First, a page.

Sketch: Meat-free Budget provides little nourishment
“Economic policy does not exist in a vacuum,” said Chancellor Philip Hammond, but for most of his Budget speech it felt like he was talking into one, writes Alex Turner.
A laden, scripted gag about “it’s not called the last Labour Government for nothing” was as good as the first half got. Even the packed Tory benches couldn’t raise much more than a chuckle.
The screen cut to the member for Tatton, with George Osborne – instinctively seeing into the TV director’s mind – raised an eyebrow, when the current Chancellor referenced his immediate predecessor.
While memories of Osborne’s Budgets past can be overshadowed by the mess that was the pasty tax, we were left waiting for some meat to appear in Hammond’s 2017 offering. Alas, it was to prove to be in association with Quorn.
Mid-term Budgets are rarely dramatic, and with his hands mostly tied by lack of money in the bank and lack of clarity about the future, Hammond set out for this to be as undramatic as possible.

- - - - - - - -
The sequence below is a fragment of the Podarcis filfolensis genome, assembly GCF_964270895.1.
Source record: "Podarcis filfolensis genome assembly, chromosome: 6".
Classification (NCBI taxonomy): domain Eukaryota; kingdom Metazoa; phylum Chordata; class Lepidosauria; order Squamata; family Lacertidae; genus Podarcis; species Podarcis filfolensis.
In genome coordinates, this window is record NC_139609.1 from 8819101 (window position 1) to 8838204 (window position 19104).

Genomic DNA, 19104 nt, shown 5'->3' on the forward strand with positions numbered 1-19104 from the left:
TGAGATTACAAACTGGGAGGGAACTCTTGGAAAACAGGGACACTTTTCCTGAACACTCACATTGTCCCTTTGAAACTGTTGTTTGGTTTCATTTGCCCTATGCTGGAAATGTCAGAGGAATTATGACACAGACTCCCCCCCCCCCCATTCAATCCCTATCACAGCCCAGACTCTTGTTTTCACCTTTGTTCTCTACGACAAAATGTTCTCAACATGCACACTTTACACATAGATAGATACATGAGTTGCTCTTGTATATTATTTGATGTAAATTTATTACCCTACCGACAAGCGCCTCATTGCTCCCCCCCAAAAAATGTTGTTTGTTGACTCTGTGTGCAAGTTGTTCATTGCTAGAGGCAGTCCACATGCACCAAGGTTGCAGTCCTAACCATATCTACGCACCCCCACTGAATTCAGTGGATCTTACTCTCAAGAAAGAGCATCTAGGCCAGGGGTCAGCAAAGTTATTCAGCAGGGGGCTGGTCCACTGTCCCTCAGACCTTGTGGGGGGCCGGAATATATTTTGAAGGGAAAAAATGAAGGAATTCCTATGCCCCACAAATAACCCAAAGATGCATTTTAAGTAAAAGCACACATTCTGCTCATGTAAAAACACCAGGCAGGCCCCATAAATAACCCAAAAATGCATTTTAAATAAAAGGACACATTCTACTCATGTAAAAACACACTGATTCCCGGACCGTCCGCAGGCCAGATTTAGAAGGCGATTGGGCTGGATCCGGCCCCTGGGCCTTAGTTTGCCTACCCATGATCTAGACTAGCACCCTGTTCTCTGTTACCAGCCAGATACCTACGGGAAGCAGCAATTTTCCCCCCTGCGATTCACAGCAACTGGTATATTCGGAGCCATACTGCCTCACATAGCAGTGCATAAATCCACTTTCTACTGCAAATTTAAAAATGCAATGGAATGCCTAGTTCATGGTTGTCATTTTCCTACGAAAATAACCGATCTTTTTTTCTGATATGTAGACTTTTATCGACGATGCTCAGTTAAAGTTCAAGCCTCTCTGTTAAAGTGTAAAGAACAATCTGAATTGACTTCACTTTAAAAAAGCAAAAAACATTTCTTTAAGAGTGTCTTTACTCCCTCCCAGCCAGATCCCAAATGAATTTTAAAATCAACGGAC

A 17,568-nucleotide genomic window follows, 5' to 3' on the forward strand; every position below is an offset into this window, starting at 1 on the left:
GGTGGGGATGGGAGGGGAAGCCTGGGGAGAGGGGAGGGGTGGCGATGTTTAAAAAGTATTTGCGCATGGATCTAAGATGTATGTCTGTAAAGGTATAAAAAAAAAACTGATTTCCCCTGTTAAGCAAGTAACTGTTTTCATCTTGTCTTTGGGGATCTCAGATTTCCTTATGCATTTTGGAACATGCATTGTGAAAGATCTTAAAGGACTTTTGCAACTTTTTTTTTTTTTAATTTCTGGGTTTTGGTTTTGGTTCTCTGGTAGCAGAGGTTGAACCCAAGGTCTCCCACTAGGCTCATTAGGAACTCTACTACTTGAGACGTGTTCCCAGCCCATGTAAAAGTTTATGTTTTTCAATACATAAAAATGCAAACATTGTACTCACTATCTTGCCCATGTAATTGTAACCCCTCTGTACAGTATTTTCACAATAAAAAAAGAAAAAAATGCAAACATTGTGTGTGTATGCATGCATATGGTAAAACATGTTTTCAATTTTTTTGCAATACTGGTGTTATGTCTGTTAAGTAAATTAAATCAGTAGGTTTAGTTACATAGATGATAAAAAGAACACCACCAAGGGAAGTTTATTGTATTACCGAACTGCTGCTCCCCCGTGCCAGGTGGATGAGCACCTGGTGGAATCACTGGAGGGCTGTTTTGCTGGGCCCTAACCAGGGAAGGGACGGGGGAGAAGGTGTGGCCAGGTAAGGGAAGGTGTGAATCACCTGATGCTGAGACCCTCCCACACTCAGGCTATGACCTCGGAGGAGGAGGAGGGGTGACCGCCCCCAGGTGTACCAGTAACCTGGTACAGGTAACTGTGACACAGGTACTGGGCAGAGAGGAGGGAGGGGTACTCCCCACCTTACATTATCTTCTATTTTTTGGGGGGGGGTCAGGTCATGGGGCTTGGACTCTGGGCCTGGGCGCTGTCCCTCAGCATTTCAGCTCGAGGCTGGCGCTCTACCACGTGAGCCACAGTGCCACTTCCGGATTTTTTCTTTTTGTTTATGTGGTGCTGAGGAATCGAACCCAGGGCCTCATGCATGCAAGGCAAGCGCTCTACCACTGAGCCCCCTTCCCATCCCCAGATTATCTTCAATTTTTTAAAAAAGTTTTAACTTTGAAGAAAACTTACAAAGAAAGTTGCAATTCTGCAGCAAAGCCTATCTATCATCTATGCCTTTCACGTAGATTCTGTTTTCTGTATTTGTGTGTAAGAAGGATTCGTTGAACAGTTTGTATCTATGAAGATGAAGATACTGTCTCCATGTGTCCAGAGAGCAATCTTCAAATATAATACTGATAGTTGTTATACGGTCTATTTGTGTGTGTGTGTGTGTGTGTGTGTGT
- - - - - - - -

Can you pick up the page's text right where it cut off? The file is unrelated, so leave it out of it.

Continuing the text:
In that, at least, it was a resounding success.
The greatest surprise was that Hammond managed to stretch his statement out to 55 minutes.
There was time though to slip in a contorted Stephen Hawking-related joke at the expense of the Labour Party leader sat opposite.
He said: “Jeremy Corbyn is now so far down a black hole that even Stephen Hawking has disowned him”.
It’s not the only thing that appeared to be missing. His Budget document comes in at around 24,500 words – a huge 41,000 words fewer than Osborne’s final Budget.
Thin gruel for the Budget vegetarians.